TRUMP: We have massive trade deficit with almost every country.

ACOSTA: But that has other leaders at the summit referring to this as the G-6 plus one with Mr. Trump being the odd man out.

TRUMP: The relationship is probably better as good or better than it has ever been.

ACOSTA: French president Emanuel Macron tweeted, the American President may not mind being isolated, but neither do we mind signing a six-county agreement if need be.

Back in the U.S., the President is also talking about granting more pardons with other celebrities on his mind like the late boxing icon Muhammad Ali who once convicted for evading the U.S. draft.

TRUMP: You have to get it right. You have to get the right people. I am looking at Muhammad Ali.

ACOSTA: The problem is the pardon isn't necessary as Ali's attorney said in a statement, the U.S. Supreme Court overturned the conviction of Muhammad Ali in a unanimous decision in 1971. There is no conviction from which a pardon is needed. Still the President has another pardon he can't stop talking about or himself.

TRUMP: No, I'm not above the law. I never want anybody to be above the law. And yes, I do have an absolute right to pardon myself but I will never to do it because I didn't do anything wrong. And everybody knows it.

(END VIDEOTAPE)

ACOSTA: Now, the President plans to leave the summit earlier than expected. He will miss out on meetings here on climate change and state of the world oceans. But Mr. Trump has some oceans of his own across over the next couple of days to sit down for what maybe the most important negotiations of his life of the nuclear talks with Kim Jong-un that are set to begin next week in Singapore.

Wolf, as you notice, there was a big contrast between some of the bluster we hear from the President earlier this week and all the smiles and waiving and so on with the world leaders gathered here at the G7 summit. He may not be able to try that. Smiles won't work when it comes to negotiating a nuclear deal with Kim Jong-un -- Wolf.

BLITZER: Jim Acosta in Quebec City for us. Jim, thank you.

Joining us now Democratic congressman David Cicilline of Rhode Island. He is the member of the foreign affairs and judiciary committees.

Congressman, thanks so much for joining us. And I want to get to the discussion on the two big summits, the G7 summit Canada, the summit in Singapore with the North Korean leader coming up on Tuesday. But first, how significant do you believe this new indictment against Paul Manafort and his Russian associate Konstantin Kilimnik are?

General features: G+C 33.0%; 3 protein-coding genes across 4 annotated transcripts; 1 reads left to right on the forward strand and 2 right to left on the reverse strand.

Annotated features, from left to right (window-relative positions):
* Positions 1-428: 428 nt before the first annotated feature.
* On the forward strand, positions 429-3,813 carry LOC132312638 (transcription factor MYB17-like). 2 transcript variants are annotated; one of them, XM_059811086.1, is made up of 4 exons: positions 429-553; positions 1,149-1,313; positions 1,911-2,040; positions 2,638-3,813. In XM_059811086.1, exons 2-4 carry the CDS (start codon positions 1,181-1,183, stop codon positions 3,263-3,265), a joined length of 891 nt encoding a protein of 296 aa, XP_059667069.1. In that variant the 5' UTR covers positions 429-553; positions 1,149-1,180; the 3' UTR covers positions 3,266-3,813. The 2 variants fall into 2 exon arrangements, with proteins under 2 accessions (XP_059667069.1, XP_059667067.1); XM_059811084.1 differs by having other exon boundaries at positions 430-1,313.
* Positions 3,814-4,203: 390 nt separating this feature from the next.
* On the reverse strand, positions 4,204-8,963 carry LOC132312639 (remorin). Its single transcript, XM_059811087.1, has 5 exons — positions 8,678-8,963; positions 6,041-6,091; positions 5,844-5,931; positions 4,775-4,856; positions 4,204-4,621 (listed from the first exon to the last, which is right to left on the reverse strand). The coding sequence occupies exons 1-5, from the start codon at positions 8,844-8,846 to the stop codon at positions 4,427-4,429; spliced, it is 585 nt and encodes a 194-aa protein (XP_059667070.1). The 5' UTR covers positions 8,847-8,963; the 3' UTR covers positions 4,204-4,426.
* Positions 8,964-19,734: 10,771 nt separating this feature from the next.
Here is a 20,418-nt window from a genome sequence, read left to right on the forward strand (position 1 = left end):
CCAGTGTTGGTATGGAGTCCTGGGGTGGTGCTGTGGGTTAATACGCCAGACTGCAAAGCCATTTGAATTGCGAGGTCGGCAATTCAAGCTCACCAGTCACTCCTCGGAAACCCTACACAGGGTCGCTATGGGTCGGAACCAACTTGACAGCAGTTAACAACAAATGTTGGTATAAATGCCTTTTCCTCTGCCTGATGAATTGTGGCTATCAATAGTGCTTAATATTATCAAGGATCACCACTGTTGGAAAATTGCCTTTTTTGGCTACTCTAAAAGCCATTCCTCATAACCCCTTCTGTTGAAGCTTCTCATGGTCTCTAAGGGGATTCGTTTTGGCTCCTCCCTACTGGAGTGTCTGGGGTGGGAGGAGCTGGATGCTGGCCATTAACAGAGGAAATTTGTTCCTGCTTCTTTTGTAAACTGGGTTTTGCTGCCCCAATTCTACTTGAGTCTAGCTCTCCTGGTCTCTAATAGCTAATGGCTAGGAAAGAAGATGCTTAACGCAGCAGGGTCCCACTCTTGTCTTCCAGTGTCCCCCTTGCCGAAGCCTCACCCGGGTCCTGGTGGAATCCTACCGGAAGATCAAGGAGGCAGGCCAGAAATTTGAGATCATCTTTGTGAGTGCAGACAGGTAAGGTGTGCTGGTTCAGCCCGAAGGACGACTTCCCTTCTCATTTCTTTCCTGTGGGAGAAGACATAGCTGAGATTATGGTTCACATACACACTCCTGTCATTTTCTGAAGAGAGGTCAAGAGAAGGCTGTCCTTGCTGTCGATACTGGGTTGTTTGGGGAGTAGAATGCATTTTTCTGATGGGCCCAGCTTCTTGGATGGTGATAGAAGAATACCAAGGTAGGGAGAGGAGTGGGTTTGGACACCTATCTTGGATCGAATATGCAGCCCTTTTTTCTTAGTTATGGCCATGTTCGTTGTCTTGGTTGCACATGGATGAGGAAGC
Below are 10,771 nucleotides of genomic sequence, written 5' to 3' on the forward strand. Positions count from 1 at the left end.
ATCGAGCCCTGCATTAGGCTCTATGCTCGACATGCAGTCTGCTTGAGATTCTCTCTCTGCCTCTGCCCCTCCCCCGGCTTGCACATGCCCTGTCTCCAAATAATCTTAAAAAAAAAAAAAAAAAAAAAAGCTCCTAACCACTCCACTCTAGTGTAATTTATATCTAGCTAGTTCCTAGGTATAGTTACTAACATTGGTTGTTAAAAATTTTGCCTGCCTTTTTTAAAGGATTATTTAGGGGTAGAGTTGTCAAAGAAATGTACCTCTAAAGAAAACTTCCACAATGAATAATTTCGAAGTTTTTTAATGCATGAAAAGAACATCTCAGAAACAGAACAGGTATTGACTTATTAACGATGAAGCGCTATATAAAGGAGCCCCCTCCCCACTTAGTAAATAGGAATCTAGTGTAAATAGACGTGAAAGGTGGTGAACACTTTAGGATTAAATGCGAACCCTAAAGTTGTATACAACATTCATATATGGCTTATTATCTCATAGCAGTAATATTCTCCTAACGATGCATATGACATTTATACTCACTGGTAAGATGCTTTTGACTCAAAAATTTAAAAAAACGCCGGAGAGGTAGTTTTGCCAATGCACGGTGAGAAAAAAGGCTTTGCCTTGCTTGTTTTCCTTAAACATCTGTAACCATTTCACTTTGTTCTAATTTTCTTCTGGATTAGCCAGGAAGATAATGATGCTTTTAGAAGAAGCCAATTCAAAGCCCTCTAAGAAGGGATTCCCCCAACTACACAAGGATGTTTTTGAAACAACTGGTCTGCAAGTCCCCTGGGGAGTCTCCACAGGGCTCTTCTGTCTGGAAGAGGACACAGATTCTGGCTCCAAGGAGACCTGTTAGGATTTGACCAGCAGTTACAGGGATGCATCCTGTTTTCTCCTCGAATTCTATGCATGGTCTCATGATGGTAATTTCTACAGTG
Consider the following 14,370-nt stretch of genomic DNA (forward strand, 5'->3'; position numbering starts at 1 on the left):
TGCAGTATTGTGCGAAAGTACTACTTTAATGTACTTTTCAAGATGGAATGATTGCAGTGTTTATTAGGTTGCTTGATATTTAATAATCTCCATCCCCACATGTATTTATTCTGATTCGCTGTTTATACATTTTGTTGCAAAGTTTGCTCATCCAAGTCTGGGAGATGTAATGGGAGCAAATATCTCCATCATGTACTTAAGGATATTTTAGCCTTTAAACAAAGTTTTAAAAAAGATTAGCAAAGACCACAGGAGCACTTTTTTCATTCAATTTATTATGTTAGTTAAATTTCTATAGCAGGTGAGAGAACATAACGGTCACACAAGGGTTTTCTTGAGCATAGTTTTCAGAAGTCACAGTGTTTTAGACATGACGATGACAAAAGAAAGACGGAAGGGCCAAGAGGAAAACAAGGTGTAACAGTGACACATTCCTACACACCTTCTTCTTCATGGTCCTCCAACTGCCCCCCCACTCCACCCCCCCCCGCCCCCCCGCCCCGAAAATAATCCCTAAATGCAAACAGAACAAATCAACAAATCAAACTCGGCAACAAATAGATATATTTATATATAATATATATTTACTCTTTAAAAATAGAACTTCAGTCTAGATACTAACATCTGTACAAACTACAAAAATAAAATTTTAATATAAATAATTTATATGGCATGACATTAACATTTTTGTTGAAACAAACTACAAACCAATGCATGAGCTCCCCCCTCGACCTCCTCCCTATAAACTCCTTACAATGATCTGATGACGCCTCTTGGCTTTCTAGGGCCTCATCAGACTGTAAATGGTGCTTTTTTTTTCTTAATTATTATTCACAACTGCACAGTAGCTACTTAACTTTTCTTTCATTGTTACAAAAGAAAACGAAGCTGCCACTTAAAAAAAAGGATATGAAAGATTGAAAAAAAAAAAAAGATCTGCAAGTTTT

[18:10:01] REP. DAVID CICILLINE (D), JUDICIARY COMMITTEE: Well, I think it's very significant. When these allegations first surfaced and the filings were made that these presented the threat to Paul Manafort that he would lose his liberty, that's obviously very significant.

But now, they are -- indictments have been returned by a grand jury which they found probable cause to believe Mr. Manafort and his associate attempted or obstructed justice interfering with witnesses which the court will take very seriously. It's obviously an important business partner of Mr. Manafort. I think now the court is going to be faced with a very clear question about whether or not he can safely or she can safely keep Mr. Manafort at liberty and not compromise the integrity of this investigation and this case. I think the expectation is he will lose his freedom pending trial because of these new charges.

BLITZER: And he could wind up in jail in the coming days. Let's see. Kilimnik appears to be the person the Mueller team had previously described as having ties to a Russian intelligence service. How concerning would that be?

CICILLINE: Well, I think that's very concerning. We should remember this is the 20th person, the third entity now and five guilty pleas. This is an ongoing and very serious investigation. But now, this is a Russian national that's been indicted with Mr. Manafort who was part of his lobbying practice apparently. I think it should be very concerning to Mr. Manafort.

I think, of course, the expectation is at some point he is going to feel compelled to come forward and tell everything that he knows that plays the special counsel is interested in learning. And this is just going to be additional pressure on him to do that.

BLITZER: President Trump today didn't rule out an eventual pardon on Paul Manafort or Michael, his long-time layer in New York either. Does that influence the level of cooperation Mueller is getting in his investigation? CICILLINE: Well, I don't think there is any question that President